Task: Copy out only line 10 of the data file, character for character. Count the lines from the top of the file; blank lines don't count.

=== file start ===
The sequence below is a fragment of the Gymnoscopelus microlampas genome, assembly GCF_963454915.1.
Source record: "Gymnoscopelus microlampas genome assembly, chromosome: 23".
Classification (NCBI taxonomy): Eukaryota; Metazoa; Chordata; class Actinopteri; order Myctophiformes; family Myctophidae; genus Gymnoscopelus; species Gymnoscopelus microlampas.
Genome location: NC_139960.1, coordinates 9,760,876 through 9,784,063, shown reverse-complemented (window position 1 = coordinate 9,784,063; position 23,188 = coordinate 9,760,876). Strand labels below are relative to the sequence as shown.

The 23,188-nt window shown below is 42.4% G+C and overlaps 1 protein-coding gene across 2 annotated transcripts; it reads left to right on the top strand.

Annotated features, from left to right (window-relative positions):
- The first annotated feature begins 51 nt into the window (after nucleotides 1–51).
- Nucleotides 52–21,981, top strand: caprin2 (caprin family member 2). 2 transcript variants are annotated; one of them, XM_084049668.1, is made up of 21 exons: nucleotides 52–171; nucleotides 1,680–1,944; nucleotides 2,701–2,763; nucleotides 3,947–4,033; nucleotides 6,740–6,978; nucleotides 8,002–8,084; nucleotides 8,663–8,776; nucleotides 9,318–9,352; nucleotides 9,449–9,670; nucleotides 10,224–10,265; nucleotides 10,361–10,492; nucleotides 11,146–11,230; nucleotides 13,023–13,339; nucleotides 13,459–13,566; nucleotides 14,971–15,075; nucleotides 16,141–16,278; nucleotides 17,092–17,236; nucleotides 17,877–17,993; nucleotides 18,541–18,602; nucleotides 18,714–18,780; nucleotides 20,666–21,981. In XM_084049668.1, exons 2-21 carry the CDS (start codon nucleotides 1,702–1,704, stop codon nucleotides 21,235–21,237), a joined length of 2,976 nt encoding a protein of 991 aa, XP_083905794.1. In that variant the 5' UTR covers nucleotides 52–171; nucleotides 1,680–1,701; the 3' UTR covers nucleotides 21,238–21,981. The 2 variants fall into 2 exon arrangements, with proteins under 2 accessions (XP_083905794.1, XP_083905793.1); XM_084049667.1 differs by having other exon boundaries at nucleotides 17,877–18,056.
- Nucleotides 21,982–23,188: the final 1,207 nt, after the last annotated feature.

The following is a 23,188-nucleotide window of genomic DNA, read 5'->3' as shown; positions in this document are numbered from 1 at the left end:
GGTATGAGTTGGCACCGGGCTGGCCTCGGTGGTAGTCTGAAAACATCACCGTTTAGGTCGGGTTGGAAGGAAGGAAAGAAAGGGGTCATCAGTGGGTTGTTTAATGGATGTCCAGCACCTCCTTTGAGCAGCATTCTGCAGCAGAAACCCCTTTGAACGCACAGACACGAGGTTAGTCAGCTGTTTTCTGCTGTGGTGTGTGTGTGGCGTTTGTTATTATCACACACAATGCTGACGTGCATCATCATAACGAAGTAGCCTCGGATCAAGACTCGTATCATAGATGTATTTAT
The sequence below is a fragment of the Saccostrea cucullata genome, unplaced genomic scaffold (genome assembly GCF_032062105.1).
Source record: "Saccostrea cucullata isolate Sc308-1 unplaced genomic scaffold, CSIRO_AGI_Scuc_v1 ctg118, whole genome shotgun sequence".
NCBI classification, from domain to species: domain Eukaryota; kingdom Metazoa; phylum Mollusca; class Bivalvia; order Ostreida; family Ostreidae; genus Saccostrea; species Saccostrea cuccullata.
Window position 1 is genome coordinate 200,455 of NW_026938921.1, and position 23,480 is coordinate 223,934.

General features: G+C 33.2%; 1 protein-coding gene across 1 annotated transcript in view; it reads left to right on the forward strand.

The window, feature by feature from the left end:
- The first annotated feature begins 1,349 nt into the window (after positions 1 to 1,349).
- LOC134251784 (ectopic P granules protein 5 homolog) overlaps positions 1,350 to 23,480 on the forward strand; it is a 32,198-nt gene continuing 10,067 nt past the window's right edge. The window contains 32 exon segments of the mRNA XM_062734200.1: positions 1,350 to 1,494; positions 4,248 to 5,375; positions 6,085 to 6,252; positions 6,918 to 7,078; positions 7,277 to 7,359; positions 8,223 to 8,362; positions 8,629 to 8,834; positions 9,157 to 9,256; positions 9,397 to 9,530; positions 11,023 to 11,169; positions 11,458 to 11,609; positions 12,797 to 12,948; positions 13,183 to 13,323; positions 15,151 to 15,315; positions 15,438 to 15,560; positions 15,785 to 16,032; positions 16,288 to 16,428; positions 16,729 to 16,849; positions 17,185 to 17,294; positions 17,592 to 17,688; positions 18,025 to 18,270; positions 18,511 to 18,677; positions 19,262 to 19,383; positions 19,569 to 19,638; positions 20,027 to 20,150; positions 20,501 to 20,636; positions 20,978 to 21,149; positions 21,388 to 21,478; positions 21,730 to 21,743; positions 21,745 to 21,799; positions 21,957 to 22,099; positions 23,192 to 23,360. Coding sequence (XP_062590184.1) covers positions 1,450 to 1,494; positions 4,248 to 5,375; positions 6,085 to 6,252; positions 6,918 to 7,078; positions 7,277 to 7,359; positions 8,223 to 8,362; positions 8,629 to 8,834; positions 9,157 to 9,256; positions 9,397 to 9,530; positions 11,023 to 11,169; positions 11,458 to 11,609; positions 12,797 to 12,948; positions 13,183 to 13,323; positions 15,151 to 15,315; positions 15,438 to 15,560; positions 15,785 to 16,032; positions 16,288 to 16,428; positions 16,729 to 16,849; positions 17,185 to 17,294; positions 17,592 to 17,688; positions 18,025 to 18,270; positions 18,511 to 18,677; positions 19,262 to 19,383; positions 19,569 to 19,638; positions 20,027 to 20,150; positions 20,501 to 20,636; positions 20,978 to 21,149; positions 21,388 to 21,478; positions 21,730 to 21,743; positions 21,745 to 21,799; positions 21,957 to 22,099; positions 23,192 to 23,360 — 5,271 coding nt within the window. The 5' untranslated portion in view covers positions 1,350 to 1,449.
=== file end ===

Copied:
The following is a 23,188-nucleotide window of genomic DNA, read 5'->3' as shown; positions in this document are numbered from 1 at the left end: